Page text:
Moving Beyond Short-Term Performance
May 25, 2021

I wonder how many times we teach for short-term performance but believe that we are teaching for understanding. I ask this question because I have had numerous conversations with teachers about their frustration when students are not able to recall previous learning. The teacher(s) will often share how they spent considerable time on a concept and have documented evidence that students understood not only the concept but how to apply it. However, only a little time after, students are left asking the teacher for support and saying that they don’t remember working on it earlier in the school year. Regardless of the grade level, I believe that many teachers have experienced this with numerous students. If it is only with a few students, we may consider it a student issue. However, if it happens with numerous students and year-after-year, it is likely an instructional issue.

What I want to suggest is that we pause and reflect on what we may be doing to contribute to this frustrating circumstance. Math concepts are typically segmented during the year on the year plan as a way to ensure that coverage happens. Within this approach, it is instruction that is the focus not learning. When the focus is on coverage, we take our eyes off student learning. Think about it, what does a typical year plan look like?

Within this approach to year plans, the teacher provides opportunities for the student to engage with individual concepts (exploratory tasks, explicit instruction, guided math, etc.). Within each topic, students will then be assigned questions to work on as practice that relate to the specific topic. Therefore, students are not required to consider what concept is embedded within the task. When not having to consider the concept, students don’t have to select from various concepts and identify the appropriate one to apply to solve the task. Through structuring the year as such, the teacher has removed the necessity for students to examine their thinking to sift through their previous learning to identify an appropriate plan of action.

Therefore, when provided with a concept later in the year, after not seeing it for a while, students are left at a loss. They now have to search their previous learning and identify a concept that is effective in arriving at a solution. However, when they worked with the concept earlier in the year, they were explicitly (or implicitly from the teacher’s perspective) told what to apply to solve the problem. When engaged within this model of instruction, students were not demonstrating understanding of the concept, instead they were demonstrating that they knew the focus topic of instruction and just applied it. Students were missing an important part of learning: knowing which concept to apply to a given situation.

I want you to consider how many times in the year you assess and evaluate your students as understanding a concept based on their score or performance on a task. In such situations, is success on the task indicative of understanding or is it indicative that students have identified the game of schooling and can regurgitate the concept that has been explicitly explored the past few weeks.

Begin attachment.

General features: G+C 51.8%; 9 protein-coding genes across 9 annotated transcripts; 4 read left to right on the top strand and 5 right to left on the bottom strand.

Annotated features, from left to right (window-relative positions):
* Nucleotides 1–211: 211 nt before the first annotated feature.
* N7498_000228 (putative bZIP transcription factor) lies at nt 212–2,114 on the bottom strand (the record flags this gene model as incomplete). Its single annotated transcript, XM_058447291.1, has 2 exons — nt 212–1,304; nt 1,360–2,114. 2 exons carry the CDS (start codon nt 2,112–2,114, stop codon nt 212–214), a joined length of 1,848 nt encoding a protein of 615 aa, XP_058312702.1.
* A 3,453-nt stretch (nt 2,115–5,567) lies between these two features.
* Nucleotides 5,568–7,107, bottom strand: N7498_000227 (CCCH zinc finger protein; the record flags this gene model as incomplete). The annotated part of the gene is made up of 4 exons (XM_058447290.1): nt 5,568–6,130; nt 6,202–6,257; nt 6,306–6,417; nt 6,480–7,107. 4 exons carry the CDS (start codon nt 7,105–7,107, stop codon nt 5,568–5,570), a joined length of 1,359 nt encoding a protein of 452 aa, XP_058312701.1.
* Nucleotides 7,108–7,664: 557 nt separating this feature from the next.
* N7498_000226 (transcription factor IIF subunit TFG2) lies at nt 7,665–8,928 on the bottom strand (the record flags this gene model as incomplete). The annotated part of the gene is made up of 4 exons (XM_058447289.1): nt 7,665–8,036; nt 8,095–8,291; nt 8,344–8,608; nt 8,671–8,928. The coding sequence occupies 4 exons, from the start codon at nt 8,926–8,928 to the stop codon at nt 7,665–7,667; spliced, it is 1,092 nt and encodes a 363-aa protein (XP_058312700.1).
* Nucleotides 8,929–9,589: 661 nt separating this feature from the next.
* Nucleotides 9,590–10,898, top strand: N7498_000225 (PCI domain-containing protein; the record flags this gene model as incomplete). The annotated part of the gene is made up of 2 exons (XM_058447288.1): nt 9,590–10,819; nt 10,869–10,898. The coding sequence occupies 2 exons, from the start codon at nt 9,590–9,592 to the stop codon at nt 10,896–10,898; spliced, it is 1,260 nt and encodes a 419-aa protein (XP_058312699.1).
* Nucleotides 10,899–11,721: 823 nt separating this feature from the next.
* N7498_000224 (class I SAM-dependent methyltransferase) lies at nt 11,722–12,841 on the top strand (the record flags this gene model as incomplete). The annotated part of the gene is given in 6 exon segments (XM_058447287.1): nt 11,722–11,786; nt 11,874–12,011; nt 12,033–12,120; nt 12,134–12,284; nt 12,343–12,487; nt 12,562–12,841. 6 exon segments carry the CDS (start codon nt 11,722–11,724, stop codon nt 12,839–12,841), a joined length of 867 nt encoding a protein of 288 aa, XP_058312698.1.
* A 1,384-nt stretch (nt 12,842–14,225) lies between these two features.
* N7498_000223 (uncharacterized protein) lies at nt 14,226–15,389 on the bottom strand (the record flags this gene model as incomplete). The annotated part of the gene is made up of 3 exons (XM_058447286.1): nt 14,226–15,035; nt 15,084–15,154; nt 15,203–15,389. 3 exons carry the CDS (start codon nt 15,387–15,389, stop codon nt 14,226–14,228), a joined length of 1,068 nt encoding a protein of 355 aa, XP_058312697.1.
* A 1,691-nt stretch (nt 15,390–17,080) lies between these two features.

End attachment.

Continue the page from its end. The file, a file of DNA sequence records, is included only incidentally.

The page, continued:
I had the opportunity to chat with a student who just received a grade of 112 % on a fractions test. When asked how she did so well on the test, the intermediate-aged student responded:

Well, below my name it said ‘multiplication of fractions.’ The first 20 problems were multiplying two fractions. Then, when I got to the word problem, I just multiplied the two fractions. I knew it had to be multiplication because all the questions were about multiplying. If it was a subtraction problem, I would have got it wrong. I didn’t even read the bonus question, I just multiplied the two fractions.

Within this situation, the student demonstrated success on the test, but this wasn’t necessarily based on her understanding of multiplying fractions. Sure the student could multiply fractions, but she did not demonstrate the understanding of when a situation would call for multiplication instead of the other operations. We have to be careful, as teachers, that we are measuring understanding as opposed to short-term performance.

My goal of this blog entry is to highlight the stumbling blocks associated when we focus on coverage of concepts instead of student learning. When our attention is on covering a concept, we may be removing an important aspect of learning: students having to understand a problem and deciding on the concept to apply to reach the solution. My fear is that our instructional focus may be on short-term performance instead of understanding. When we focus on short-term performance, whether consciously or subconsciously, we may have a misleading assessment of student learning and this may result in the all-to-common phrase of ‘I don’t remember doing that’ from students. While there is a time and place for students to practice applying a concept, something referred to as blocked practice, it is important that we also provide students opportunities that they have to consider which concept to apply to solve a problem. Learning is about more than applying a concept. Learning encompasses students understanding a problem, having to decide which concept to apply and then applying that concept to reach the solution.

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